Santander, which has a AA credit rating after remaining profitable every quarter through the financial crisis, also pays more to borrow than lower-rated German rival Deutsche Bank AG. The 1.15 billion euros of 10-year, 5 percent subordinated debt that Frankfurt-based Deutsche Bank sold in June with an A rating yields 138 basis points more than the so-called mid-swap rate.
Higher borrowing costs will hurt Santander’s profit margins, said John Raymond, an analyst at CreditSights Inc. in London. Third-quarter earnings at Banco Espanol de Credito SA, Santander’s consumer-banking unit in Spain, fell 52 percent as lending revenue declined and costs for bad loans increased.
“Even if they aren’t trying to raise funds, it’s a problem because investors are going to use their cost of funds as a way to measure how risky they are,” Raymond said. “It’s a kind of stigma.”
Spain now accounts for about 22 percent of Santander’s profit, down from 36 percent at the end of 2004. The decrease occurred with the acquisitions, including the 12.5 billion-euro purchase of Abbey National Plc in the U.K. and the 11 billion- euro takeover of ABN Amro Holdings NV’s Brazilian unit.
After the deals, about 75 percent of the bank’s wholesale funding is still done in euros.
Officials at Santander declined to comment.
Investors demand a fatter yield to buy Santander’s debt because of concern that Spain, along with other euro peripherals Greece, Portugal and Ireland, will struggle to revive economic growth and pare their budget deficits at the same time.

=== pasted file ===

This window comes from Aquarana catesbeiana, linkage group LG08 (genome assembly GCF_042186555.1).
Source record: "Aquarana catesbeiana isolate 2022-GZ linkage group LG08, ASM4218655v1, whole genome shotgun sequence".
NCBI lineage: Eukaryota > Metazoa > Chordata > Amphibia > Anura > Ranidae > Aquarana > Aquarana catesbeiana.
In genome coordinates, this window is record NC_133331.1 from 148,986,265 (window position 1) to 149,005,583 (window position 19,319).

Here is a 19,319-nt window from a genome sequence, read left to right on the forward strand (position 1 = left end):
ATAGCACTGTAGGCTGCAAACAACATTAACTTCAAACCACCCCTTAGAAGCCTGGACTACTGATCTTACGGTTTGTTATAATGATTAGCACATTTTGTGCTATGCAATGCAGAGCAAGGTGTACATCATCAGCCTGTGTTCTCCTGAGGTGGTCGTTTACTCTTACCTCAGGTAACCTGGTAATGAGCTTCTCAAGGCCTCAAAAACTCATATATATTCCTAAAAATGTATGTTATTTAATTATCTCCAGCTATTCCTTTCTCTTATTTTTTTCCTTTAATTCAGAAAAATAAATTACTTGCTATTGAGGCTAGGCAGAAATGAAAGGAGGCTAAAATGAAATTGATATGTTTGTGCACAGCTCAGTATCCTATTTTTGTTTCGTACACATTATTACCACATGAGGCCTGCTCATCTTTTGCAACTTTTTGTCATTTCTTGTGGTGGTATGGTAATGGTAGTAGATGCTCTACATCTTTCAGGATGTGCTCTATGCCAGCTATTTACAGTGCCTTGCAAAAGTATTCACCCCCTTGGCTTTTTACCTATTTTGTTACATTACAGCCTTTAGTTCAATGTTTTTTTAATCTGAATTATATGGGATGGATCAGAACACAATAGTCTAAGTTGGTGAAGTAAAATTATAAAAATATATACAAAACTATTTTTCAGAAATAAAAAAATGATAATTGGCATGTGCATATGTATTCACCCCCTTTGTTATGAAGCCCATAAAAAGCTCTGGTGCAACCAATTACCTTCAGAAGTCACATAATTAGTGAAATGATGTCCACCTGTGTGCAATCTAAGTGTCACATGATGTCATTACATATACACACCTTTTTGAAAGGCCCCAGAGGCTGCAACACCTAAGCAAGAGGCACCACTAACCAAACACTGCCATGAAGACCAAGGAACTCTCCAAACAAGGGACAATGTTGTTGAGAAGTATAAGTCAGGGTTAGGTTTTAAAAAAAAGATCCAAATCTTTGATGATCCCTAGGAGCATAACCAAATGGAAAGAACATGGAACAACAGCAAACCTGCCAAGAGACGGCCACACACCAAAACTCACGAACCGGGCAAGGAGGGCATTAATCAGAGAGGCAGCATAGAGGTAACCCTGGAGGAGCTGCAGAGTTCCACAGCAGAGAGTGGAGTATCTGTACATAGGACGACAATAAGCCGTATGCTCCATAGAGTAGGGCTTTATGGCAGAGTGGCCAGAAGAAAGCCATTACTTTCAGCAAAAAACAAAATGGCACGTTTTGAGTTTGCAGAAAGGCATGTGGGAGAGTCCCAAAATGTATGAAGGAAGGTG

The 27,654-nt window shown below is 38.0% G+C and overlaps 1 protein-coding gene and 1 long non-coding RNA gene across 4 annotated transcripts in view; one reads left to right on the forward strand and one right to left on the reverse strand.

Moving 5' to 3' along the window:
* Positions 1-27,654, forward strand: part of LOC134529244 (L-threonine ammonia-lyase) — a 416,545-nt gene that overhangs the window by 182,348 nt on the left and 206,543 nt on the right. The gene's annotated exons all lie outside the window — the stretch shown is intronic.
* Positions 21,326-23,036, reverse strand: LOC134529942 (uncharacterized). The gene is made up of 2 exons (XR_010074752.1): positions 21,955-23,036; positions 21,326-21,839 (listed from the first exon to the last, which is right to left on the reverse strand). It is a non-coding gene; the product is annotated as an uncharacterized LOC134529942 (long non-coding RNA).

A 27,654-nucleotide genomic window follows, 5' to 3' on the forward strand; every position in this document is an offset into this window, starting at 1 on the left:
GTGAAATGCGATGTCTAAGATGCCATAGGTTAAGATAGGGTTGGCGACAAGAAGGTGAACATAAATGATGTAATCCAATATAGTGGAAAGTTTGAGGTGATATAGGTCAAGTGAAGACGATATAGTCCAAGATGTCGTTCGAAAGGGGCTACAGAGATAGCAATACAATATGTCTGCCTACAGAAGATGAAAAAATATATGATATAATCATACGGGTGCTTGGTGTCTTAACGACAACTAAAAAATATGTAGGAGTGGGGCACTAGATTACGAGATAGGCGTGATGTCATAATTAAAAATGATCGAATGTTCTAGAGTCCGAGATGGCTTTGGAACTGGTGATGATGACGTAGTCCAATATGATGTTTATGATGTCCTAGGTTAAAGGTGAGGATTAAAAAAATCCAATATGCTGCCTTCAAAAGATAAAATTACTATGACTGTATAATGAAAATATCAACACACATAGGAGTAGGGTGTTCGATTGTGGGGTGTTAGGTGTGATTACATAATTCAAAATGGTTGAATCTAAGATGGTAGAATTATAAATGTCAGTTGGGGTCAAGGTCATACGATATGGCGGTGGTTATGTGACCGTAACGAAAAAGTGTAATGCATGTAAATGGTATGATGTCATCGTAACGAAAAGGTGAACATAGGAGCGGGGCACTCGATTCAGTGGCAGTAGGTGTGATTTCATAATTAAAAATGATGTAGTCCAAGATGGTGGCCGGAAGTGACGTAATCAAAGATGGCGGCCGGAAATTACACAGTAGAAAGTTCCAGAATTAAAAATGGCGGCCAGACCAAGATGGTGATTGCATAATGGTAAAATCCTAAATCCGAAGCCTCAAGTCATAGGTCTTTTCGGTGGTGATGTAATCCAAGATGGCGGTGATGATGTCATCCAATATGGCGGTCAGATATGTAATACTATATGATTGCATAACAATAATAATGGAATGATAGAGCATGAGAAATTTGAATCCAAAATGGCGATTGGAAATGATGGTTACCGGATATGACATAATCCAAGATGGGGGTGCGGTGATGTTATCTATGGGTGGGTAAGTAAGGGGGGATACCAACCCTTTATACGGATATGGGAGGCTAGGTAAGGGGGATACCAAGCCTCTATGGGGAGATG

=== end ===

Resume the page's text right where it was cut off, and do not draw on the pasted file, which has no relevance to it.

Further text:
Santander’s 3.5 percent bonds maturing in 2015 yield 121 basis points more than the mid-swap rate, according to data compiled by Bloomberg. By comparison, BNP Paribas SA, France’s biggest bank, sold 1.5 billion euros of senior five-year bonds that yield 48 basis points over mid swaps. A basis point is equivalent to 0.01 percentage point.
BNP Paribas has the same credit rating at Standard & Poor’s as Santander.
Moody’s cut Spain’s debt rating last month by one level to Aa1 from Aaa. Germany and France still carry Moody’s highest rating.
The International Monetary Fund estimates Spain’s economy will grow 0.7 percent next year, compared with the government’s 1.3 percent forecast. The nation’s gross domestic product will shrink by about 0.3 percent this year after contracting 3.7 percent in 2009.